WASHINGTON, D.C. --- The National Highway Traffic Safety Administration is expected to release proposed rules for stability control that will include testing standards for automakers. According to an AP report, the federal government is planning to require vehicle manufacturers to include electronic stability technology on all new cars in the coming years. About 40 percent of all new vehicles feature electronic stability technology as standard equipment today, and industry experts expect it to be available on all vehicles by 2010. One study concluded that stability control could reduce road fatalities by 10,000 annually if all vehicles had the technology. About 43,000 people are killed on roads each year. During a July hearing before Congress, NHTSA Administrator Nicole Nason said that stability control "could be the greatest safety innovation since the safety belt."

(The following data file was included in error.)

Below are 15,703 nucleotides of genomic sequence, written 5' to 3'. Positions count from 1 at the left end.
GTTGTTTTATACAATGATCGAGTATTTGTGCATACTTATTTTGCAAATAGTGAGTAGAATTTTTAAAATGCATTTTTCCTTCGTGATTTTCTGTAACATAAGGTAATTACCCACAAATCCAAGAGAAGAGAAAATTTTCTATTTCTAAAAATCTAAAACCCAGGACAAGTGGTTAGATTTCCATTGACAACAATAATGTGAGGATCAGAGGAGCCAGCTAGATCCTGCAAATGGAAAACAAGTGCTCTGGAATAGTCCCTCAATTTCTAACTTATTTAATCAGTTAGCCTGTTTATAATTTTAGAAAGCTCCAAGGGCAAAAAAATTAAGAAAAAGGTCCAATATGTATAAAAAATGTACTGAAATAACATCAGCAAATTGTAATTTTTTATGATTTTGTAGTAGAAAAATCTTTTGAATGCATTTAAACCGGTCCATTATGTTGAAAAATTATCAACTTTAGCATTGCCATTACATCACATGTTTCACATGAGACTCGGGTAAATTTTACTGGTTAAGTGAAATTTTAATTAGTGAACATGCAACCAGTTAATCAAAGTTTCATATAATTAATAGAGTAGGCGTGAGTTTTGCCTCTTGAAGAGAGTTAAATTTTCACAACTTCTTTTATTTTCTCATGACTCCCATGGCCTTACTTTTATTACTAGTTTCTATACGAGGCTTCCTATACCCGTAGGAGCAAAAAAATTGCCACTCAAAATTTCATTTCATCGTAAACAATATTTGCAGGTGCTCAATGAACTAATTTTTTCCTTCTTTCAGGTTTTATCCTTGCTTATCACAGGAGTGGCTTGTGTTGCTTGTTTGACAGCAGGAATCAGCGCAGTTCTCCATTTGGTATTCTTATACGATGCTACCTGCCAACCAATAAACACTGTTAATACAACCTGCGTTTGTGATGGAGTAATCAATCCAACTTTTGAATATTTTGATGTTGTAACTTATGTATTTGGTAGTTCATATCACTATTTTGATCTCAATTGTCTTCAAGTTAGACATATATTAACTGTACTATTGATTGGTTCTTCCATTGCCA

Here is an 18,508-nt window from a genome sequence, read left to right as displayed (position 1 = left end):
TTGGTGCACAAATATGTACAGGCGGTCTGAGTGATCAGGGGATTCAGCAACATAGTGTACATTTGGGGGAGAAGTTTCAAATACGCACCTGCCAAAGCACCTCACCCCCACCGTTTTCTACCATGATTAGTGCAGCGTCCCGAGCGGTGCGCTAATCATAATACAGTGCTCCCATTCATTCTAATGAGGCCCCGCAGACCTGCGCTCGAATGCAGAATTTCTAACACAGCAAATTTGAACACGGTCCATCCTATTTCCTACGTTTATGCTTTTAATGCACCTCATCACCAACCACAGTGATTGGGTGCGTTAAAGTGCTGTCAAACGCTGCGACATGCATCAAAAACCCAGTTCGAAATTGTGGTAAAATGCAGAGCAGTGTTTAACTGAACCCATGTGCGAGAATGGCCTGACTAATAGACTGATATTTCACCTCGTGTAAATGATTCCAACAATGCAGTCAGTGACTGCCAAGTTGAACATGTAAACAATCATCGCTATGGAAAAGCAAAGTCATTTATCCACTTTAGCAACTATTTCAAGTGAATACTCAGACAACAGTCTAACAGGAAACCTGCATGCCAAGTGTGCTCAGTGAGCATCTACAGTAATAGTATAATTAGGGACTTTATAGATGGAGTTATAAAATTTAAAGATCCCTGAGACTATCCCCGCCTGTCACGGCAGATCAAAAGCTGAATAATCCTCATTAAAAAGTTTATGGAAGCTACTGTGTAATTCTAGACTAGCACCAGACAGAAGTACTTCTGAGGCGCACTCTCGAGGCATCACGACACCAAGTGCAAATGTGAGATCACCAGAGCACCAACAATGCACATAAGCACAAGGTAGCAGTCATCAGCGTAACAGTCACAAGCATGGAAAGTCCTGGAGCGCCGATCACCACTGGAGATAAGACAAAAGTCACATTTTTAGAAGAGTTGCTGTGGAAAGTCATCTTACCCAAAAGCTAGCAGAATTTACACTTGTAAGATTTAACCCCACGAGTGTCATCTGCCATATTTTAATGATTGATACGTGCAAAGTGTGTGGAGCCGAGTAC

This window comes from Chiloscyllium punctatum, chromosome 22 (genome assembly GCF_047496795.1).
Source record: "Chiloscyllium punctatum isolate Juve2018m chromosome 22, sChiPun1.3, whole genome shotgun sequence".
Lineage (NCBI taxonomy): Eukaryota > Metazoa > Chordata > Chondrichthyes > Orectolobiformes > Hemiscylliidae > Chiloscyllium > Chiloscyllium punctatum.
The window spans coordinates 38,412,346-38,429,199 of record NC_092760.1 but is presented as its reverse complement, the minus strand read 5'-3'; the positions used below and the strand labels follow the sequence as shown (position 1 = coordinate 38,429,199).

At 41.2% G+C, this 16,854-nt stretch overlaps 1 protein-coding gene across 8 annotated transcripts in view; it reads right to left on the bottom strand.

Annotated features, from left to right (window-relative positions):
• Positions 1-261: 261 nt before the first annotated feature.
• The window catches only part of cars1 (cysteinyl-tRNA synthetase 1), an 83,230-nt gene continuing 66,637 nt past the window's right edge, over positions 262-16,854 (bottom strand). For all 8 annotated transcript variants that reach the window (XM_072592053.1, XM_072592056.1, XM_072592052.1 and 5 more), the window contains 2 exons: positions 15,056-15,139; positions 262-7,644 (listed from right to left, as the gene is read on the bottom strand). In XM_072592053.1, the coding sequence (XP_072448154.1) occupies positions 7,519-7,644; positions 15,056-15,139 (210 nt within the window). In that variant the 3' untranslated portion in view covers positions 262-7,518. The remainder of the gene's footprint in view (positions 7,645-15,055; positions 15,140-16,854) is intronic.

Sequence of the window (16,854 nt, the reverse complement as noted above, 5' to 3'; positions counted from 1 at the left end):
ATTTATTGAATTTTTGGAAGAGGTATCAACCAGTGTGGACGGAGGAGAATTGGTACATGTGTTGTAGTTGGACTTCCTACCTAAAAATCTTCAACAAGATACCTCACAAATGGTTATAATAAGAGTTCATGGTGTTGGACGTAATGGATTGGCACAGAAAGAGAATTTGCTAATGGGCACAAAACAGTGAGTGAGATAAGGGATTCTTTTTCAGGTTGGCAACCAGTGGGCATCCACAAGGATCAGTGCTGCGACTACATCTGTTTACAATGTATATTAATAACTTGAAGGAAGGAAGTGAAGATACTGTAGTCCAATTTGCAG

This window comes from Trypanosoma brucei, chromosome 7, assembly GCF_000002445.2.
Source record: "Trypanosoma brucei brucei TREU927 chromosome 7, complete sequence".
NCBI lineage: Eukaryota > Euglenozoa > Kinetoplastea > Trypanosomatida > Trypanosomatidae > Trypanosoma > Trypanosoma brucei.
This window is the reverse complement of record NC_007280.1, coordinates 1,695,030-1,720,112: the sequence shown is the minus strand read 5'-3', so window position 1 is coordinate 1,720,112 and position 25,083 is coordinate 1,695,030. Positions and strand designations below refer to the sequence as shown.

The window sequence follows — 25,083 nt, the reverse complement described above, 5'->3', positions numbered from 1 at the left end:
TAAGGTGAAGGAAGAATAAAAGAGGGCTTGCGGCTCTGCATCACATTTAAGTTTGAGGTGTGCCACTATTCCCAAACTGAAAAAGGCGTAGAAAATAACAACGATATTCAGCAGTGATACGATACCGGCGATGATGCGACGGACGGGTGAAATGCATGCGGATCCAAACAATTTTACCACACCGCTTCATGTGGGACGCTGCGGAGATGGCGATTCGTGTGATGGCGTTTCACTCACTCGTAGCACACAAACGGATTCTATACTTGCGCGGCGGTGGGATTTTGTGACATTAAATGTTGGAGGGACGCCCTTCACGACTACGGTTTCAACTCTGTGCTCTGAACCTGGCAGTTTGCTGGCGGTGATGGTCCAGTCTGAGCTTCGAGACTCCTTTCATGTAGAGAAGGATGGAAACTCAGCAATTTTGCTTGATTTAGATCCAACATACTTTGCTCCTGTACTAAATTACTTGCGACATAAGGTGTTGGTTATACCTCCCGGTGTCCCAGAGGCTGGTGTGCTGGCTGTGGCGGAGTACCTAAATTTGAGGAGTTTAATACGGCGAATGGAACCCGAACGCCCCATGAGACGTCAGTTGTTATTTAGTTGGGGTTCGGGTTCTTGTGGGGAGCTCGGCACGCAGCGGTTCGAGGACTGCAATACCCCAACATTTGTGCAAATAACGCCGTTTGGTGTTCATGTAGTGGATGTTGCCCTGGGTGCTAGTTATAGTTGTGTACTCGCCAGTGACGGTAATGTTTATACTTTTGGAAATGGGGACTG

Originally posted on Fleet Financials

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